August 2013

My goal is to provide the best possible care using the latest techniques without compromising safety.

 

March 31, 2014

Q:

My daughter is 1 year and 8 months old. She fell holding a glass, which cut the ring finger of her right hand and damaged her flexor tendon muscle. She can’t fold her finger now; it is always straight. It’s now five since it happened. Please advise.

A:

It is likely that your daughter has severed the tendon that bends the finger. An injury to the tendon requires repair. I would recommend that you take her to see a hand specialist as soon as possible. She needs a thorough hand examination before any advice can be given.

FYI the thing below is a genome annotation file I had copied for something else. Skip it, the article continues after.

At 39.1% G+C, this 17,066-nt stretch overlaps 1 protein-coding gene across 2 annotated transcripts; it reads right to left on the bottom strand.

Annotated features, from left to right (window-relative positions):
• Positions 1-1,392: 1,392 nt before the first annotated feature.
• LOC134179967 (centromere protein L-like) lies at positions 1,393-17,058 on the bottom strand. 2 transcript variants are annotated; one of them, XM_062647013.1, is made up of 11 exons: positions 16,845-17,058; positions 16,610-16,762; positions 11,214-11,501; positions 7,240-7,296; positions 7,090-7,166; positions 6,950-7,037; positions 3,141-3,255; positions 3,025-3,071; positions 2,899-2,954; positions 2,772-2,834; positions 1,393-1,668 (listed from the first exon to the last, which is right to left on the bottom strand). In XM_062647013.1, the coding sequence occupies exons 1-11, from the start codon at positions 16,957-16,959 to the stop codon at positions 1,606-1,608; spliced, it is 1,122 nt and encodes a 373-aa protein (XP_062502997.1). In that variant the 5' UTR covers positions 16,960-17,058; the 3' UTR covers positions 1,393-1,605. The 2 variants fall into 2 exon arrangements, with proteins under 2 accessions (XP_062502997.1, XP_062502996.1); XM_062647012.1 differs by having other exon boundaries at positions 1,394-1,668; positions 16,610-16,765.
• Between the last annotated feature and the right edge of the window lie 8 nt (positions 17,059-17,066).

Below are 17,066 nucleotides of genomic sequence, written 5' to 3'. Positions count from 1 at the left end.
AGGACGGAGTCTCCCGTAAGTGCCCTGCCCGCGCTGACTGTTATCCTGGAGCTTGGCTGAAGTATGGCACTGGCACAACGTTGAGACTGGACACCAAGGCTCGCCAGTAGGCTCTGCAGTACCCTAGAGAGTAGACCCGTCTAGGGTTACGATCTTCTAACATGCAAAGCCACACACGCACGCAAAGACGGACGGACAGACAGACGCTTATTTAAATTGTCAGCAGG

August 27, 2013

Q:

I had a skin graft on three of my fingers 35 years ago. Now I am noticing some burning sensations around the grafts with occasional redness. Should I be concerned?

A:

The edges of the skin graft are subject to shearing forces and can get irritated with use. As long as the skin graft does not break down you need not be worried. You should keep the grafted area well moisturized and use protective gloves when doing strenuous activities. If the skin graft breaks down and you develop a wound, you should see a specialist.

August 21, 2013

Q:

My daughter hurt her thumb a few months ago playing volleyball. We did not take her to the doctor. Now she says that she cannot lift her thumb completely (for example, to give a thumbs up). What is this and can it be treated?

A:

Without seeing her but from your description, I would guess she has sustained a ligament or tendon injury. She would need to see a hand surgery specialist for evaluation and X-rays. The surgeon will discuss the options of splinting/therapy or surgery to repair the injured structures.